He was much more than a pilot, of course, though flying was his passion all his life. After retiring from the Air Force he worked in Mount Vernon as a car salesman, and he raised my dad and his three siblings. He was gifted at understanding machines, people, and the explanation of the former to the latter, skills he honed as an instructor at Luke Air Force Base, not far from where I grew up. Selling cars is less glamorous than flying airplanes, so unfortunately I didn't get to see this side of my grandpa as I would've liked, but I'm sure he was as talented reading a customer as he was reading a crosswind.
Grandpa never really retired, but he moved to Paso Robles, California around the time I was born to be closer to his family out west and because he'd fallen in love with the area in the decades past. Growing up, he was the California grandpa to me. The family had to sit in the old Cadillac for about ten hours to get there, which was annoying to a young child, but once we were there I loved the cool mountain scenery and walking around the museum he helped assemble. Like him, I was in love with everything flying, everything airplane related, and he was like an oracle of flying. He knew it all, because he'd seen it, and lived through it. What was history to me was life and memory to him.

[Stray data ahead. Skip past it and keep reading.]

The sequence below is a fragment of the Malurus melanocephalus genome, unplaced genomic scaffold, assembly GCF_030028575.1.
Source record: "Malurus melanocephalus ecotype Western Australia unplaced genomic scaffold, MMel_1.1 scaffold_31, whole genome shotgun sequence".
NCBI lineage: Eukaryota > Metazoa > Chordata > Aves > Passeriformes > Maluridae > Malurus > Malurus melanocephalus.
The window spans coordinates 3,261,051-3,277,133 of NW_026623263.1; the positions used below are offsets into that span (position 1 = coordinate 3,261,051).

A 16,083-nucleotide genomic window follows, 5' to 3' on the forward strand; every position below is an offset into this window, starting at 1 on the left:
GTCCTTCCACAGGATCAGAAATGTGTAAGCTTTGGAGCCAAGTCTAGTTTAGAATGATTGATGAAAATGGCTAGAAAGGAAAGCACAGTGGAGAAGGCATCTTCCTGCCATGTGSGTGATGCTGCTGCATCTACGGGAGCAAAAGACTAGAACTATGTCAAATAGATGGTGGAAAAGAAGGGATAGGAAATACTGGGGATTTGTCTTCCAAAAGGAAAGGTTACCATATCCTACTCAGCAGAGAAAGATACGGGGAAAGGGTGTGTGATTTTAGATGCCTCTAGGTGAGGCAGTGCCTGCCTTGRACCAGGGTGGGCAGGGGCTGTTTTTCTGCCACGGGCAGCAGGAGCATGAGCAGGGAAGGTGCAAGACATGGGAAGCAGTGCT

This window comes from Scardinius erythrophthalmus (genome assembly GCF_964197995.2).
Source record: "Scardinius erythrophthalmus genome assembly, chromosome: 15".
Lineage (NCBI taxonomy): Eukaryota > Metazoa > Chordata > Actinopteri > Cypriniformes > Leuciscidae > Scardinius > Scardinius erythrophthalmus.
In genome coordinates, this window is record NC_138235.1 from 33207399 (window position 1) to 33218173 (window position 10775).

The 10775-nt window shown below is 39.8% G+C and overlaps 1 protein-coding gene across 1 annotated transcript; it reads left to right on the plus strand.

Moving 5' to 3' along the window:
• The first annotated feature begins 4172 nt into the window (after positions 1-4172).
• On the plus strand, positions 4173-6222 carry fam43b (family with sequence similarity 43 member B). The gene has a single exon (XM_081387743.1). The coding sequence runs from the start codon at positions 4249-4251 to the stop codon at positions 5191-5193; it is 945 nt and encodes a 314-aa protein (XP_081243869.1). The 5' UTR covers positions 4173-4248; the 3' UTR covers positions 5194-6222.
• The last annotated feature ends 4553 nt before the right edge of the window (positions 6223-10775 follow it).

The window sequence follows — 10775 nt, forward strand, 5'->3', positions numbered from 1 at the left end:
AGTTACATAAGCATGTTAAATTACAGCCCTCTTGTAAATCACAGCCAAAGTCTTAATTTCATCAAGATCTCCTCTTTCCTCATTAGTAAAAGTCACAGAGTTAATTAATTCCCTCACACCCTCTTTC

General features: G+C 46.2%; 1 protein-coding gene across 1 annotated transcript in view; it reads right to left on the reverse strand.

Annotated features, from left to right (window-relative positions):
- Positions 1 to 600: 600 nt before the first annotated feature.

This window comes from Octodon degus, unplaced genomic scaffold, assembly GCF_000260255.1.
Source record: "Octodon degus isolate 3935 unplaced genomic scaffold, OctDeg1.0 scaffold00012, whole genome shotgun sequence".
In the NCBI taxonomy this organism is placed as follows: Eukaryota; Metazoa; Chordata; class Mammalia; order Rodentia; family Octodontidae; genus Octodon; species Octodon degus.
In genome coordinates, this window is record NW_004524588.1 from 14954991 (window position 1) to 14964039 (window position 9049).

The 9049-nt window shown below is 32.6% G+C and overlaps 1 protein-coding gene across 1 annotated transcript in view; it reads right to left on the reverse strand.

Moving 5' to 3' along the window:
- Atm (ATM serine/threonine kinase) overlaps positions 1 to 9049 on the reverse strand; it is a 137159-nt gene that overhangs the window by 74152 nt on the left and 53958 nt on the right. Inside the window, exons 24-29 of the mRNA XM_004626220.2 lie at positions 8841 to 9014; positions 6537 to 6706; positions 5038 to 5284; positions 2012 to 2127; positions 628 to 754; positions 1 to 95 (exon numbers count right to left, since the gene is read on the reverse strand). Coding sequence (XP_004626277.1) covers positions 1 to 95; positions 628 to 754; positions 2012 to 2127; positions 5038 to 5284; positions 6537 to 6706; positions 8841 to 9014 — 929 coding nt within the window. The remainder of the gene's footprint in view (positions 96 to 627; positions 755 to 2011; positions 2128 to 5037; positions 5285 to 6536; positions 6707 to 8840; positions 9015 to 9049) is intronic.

As he aged, he slowed down a little, but never stopped being the pilot he longed to be on that farm east of St. Louis. It's a risky passion to have, but for those with it, there is no substitute for the roar and rattle of the engine and the tilt of the stomach in a banking turn. He was flying with a friend yesterday, in a little old Aeronca, when the odds caught up with him. I think the forensic details of the accident he was in are beyond the scope of this post, and even if they weren't, I don't know them yet. It would be disingenuous for me to say that I'm at peace with what's happened in the last 36 hours. I'm not. It's impossible to lose someone so close and not feel a bitter sting of loss tinged with unfairness. I'm glad to know, though, that he had the life he did.
My last name, Atkinson, comes from him. For generations before my grandpa, the Atkinsons were humble farmers in and near southern Illinois. For generations before that, they were no doubt the peasants of England and Scotland. In one lifetime he broke from this tradition, worked with the greatest machines yet built by human hands, saw more of the world than the last 500 years of his ancestors combined, and was a mentor to four children, 13 grandchildren, and four great-grandchildren. His life was astounding in every way possible. This last part will be cliche, but in light of the context of his life, I think the following poem by Gillespie Magee is appropriate: